by Dee Calvasina
Published by Idea Press, Excerpt of Chapter “Sharing History”
It’s always exhilarating to share the military history of the former Seneca Army Depot, as well as to converse about the unique wildlife that find home within its barrier fencing. Perhaps even more fascinating, however, are the revealing tidbits that emanate from the touring guests themselves.
The day was perfect for a private tour at Deer Haven Park. A glistening sun produced the first warmth of spring. Dale, Brenda, and Dolly Swarts had planned this special date in advance. Dale, a Marine Corps veteran, arrived equipped with zoom lens camera; and Brenda, a lifelong Finger Lakes resident, was anticipant to see white deer. Dolly was all paws in – a Great Dane from Service Dog Project who assists Brenda to overcome daily challenges and who displayed, at the very least, intrigue. All three were excited for the tour.
The depleting snow along the park’s border displayed a fascinating array of wildlife footprints. We approached the abandoned detonation field where, during WWII, questionable bombs were safely disabled. In later years, the National Guard used this area for target practice and grenade throwing.
Dale quietly noted, “When I was in the Guard, we practiced throwing here, in this same field.” The comment was matter of fact, but the realization brought a sense of transparent realism to the now overgrown area and the purpose it once served. Sharing snippets of history as it is known in the present stands second to actually living the history itself.
The center of the park rose from the morning fog to display rows of ammunition storage igloos, silent and dominating. Brenda mentioned how many family members had worked at the Depot throughout the years when suddenly numerous brown and white deer appeared. Camera lenses raised carefully, windows lowered, and likenesses were captured as the wildlife seemed to revel in the moment.
The highly protected and still mysterious “Q area” loomed ahead. As we paused outside the triple barbed wire reinforced fencing and spoke of the history instilled in this antiquated area, yet more tales unfolded from our visitors. It was a bit north of this area where the women’s encampment had once presided on a small farmstead.
“My stepsister and I visited there in the summer of 1983,” Brenda shared. “The peace protests were going on, and we’d heard about the farm and wanted to see for ourselves. We were warmly welcomed. There were so many people doing all different activities.” Brenda did not join in on any protests, but to be on the farm at such an historic time in Depot history is an amazing happenstance.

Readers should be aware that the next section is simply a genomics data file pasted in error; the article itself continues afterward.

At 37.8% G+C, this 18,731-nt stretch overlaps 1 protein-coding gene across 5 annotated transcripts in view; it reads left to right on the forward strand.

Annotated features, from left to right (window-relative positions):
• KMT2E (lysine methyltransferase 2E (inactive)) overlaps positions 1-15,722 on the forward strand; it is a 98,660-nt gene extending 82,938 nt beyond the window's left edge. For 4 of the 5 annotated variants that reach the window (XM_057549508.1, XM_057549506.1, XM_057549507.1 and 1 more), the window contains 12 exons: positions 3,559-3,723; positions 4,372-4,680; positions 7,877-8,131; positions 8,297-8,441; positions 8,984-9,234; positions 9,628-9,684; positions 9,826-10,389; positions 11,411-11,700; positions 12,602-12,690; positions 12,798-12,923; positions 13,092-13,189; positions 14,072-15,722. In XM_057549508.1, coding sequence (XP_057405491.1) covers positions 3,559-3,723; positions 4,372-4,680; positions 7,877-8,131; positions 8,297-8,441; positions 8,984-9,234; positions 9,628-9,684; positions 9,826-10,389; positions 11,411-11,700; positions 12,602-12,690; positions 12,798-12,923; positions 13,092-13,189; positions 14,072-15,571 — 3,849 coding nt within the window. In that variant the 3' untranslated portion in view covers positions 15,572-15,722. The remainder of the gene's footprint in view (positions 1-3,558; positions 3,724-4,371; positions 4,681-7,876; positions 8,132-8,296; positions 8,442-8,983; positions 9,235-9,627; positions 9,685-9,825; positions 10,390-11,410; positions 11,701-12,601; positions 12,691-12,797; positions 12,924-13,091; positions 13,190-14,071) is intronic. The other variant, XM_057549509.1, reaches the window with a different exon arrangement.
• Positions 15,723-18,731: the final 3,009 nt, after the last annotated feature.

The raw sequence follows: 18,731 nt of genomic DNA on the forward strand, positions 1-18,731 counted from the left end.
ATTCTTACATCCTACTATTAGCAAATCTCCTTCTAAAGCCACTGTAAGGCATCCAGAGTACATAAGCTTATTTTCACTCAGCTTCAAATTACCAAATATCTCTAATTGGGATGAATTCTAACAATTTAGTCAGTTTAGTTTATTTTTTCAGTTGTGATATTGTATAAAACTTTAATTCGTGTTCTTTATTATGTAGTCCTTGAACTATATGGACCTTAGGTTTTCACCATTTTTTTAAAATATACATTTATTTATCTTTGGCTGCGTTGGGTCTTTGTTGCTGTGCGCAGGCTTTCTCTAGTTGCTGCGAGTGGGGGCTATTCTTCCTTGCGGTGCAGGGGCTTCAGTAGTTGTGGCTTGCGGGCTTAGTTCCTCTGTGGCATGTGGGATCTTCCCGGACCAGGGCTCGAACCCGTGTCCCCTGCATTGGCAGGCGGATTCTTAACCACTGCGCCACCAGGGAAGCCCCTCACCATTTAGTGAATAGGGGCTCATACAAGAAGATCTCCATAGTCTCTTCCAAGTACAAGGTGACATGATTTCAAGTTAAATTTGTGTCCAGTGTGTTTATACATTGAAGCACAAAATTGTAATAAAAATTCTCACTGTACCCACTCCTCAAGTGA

Remembrances hovered like a cloud as we ventured onward. The male eagle was spotted posing proudly on a nearby tree while the female perched in the nest. Regal red tail hawks swooped, hunting for breakfast, as wild turkeys exhibited their strut. Innumerable deer prominently enjoyed the sun. Dolly hung her head out the vehicle’s window and gazed, whispering not a peep, as both deer and dog stared curiously at one another.
Toward the end of the tour, all were sharing their appreciation of the day when Dale suddenly remarked, “There’s a cardinal.” Brenda, reflective and comforted, shared that the cardinal represented for her a spiritual sign from her mother, who had served many years at the Depot. She had recently passed away. Today was her birthday. Her spirit was most assuredly with us, sending a peace that was almost tangible. What a beautiful gift. An adventure in past and present events highlighted by an abundance of nature and wildlife and capped off by a blessing from the beyond.
What adventures await you beyond the fence?
Purchase the book at:
• Visitor Center at Deer Haven Park
• The Stomping Ground bookstore in Geneva
• Longs Books in Penn Yan
• Odyssey Bookstore in Ithaca
• Barnes and Nobles in Vestal
Dee Calvasina is a Finger Lakes native, professional writer and freelance author whose work has been published in numerous regional, national and international publications.